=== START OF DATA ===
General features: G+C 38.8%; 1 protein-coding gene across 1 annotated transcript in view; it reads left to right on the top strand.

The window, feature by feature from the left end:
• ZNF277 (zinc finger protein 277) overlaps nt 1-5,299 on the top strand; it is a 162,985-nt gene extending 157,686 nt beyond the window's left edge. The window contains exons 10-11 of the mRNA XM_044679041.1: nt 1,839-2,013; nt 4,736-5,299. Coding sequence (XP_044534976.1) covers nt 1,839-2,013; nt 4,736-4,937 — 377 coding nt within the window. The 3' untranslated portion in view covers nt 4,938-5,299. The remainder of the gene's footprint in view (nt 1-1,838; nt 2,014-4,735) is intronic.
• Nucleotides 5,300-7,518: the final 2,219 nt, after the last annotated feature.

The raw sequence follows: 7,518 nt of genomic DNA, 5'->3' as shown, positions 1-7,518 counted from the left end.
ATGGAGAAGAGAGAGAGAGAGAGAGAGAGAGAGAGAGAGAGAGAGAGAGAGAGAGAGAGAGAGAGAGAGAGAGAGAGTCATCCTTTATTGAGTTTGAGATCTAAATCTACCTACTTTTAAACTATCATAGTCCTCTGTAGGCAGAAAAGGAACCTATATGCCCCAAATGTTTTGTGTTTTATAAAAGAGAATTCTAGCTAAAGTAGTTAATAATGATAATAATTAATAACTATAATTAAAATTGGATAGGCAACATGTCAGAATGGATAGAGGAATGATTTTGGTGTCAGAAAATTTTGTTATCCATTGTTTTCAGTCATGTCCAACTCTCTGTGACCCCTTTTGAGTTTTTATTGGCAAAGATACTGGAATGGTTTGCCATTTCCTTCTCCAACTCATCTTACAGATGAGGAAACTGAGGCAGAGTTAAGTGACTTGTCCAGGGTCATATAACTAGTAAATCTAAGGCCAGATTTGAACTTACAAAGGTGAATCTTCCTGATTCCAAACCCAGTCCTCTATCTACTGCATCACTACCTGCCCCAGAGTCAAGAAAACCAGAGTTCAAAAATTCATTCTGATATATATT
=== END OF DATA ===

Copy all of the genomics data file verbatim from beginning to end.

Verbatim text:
General features: G+C 38.8%; 1 protein-coding gene across 1 annotated transcript in view; it reads left to right on the top strand.

The window, feature by feature from the left end:
• ZNF277 (zinc finger protein 277) overlaps nt 1-5,299 on the top strand; it is a 162,985-nt gene extending 157,686 nt beyond the window's left edge. The window contains exons 10-11 of the mRNA XM_044679041.1: nt 1,839-2,013; nt 4,736-5,299. Coding sequence (XP_044534976.1) covers nt 1,839-2,013; nt 4,736-4,937 — 377 coding nt within the window. The 3' untranslated portion in view covers nt 4,938-5,299. The remainder of the gene's footprint in view (nt 1-1,838; nt 2,014-4,735) is intronic.
• Nucleotides 5,300-7,518: the final 2,219 nt, after the last annotated feature.

The raw sequence follows: 7,518 nt of genomic DNA, 5'->3' as shown, positions 1-7,518 counted from the left end.
ATGGAGAAGAGAGAGAGAGAGAGAGAGAGAGAGAGAGAGAGAGAGAGAGAGAGAGAGAGAGAGAGAGAGAGAGAGAGTCATCCTTTATTGAGTTTGAGATCTAAATCTACCTACTTTTAAACTATCATAGTCCTCTGTAGGCAGAAAAGGAACCTATATGCCCCAAATGTTTTGTGTTTTATAAAAGAGAATTCTAGCTAAAGTAGTTAATAATGATAATAATTAATAACTATAATTAAAATTGGATAGGCAACATGTCAGAATGGATAGAGGAATGATTTTGGTGTCAGAAAATTTTGTTATCCATTGTTTTCAGTCATGTCCAACTCTCTGTGACCCCTTTTGAGTTTTTATTGGCAAAGATACTGGAATGGTTTGCCATTTCCTTCTCCAACTCATCTTACAGATGAGGAAACTGAGGCAGAGTTAAGTGACTTGTCCAGGGTCATATAACTAGTAAATCTAAGGCCAGATTTGAACTTACAAAGGTGAATCTTCCTGATTCCAAACCCAGTCCTCTATCTACTGCATCACTACCTGCCCCAGAGTCAAGAAAACCAGAGTTCAAAAATTCATTCTGATATATATT